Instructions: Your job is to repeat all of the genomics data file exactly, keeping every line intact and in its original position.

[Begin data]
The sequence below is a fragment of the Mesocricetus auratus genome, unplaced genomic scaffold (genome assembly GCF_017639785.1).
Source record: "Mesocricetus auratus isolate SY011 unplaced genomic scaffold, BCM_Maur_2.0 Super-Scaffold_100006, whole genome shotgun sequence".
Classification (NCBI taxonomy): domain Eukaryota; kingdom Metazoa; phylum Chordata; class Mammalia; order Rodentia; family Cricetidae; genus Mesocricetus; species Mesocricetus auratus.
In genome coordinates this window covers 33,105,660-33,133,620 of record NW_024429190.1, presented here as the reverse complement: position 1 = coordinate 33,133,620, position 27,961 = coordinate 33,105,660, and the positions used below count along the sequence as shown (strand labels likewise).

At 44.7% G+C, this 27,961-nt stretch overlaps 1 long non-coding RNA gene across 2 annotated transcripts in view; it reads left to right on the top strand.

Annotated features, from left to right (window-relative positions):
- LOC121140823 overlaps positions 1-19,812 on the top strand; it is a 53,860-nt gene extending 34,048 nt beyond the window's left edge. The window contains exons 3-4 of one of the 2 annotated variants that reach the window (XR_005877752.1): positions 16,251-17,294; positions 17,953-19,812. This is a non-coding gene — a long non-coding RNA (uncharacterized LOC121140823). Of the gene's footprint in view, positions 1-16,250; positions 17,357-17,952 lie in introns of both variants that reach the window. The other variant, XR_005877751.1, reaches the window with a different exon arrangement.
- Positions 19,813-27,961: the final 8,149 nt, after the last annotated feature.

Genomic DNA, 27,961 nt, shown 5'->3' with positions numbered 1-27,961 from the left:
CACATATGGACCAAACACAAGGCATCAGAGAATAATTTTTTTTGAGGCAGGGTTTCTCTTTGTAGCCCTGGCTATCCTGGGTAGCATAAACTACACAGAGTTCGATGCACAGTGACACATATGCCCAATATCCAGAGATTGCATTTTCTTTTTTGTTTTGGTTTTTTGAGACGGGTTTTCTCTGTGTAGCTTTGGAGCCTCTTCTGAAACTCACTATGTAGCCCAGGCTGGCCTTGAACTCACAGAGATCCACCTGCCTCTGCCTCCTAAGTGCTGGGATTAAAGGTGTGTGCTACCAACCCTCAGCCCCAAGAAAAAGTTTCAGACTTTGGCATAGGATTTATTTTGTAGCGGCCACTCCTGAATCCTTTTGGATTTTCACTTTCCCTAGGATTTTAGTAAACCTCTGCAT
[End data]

The sequence below is a fragment of the Mesocricetus auratus genome, unplaced genomic scaffold (genome assembly GCF_017639785.1).
Source record: "Mesocricetus auratus isolate SY011 unplaced genomic scaffold, BCM_Maur_2.0 Super-Scaffold_100006, whole genome shotgun sequence".
Classification (NCBI taxonomy): domain Eukaryota; kingdom Metazoa; phylum Chordata; class Mammalia; order Rodentia; family Cricetidae; genus Mesocricetus; species Mesocricetus auratus.
In genome coordinates this window covers 33,105,660-33,133,620 of record NW_024429190.1, presented here as the reverse complement: position 1 = coordinate 33,133,620, position 27,961 = coordinate 33,105,660, and the positions used below count along the sequence as shown (strand labels likewise).

At 44.7% G+C, this 27,961-nt stretch overlaps 1 long non-coding RNA gene across 2 annotated transcripts in view; it reads left to right on the top strand.

Annotated features, from left to right (window-relative positions):
- LOC121140823 overlaps positions 1-19,812 on the top strand; it is a 53,860-nt gene extending 34,048 nt beyond the window's left edge. The window contains exons 3-4 of one of the 2 annotated variants that reach the window (XR_005877752.1): positions 16,251-17,294; positions 17,953-19,812. This is a non-coding gene — a long non-coding RNA (uncharacterized LOC121140823). Of the gene's footprint in view, positions 1-16,250; positions 17,357-17,952 lie in introns of both variants that reach the window. The other variant, XR_005877751.1, reaches the window with a different exon arrangement.
- Positions 19,813-27,961: the final 8,149 nt, after the last annotated feature.

Genomic DNA, 27,961 nt, shown 5'->3' with positions numbered 1-27,961 from the left:
CACATATGGACCAAACACAAGGCATCAGAGAATAATTTTTTTTGAGGCAGGGTTTCTCTTTGTAGCCCTGGCTATCCTGGGTAGCATAAACTACACAGAGTTCGATGCACAGTGACACATATGCCCAATATCCAGAGATTGCATTTTCTTTTTTGTTTTGGTTTTTTGAGACGGGTTTTCTCTGTGTAGCTTTGGAGCCTCTTCTGAAACTCACTATGTAGCCCAGGCTGGCCTTGAACTCACAGAGATCCACCTGCCTCTGCCTCCTAAGTGCTGGGATTAAAGGTGTGTGCTACCAACCCTCAGCCCCAAGAAAAAGTTTCAGACTTTGGCATAGGATTTATTTTGTAGCGGCCACTCCTGAATCCTTTTGGATTTTCACTTTCCCTAGGATTTTAGTAAACCTCTGCAT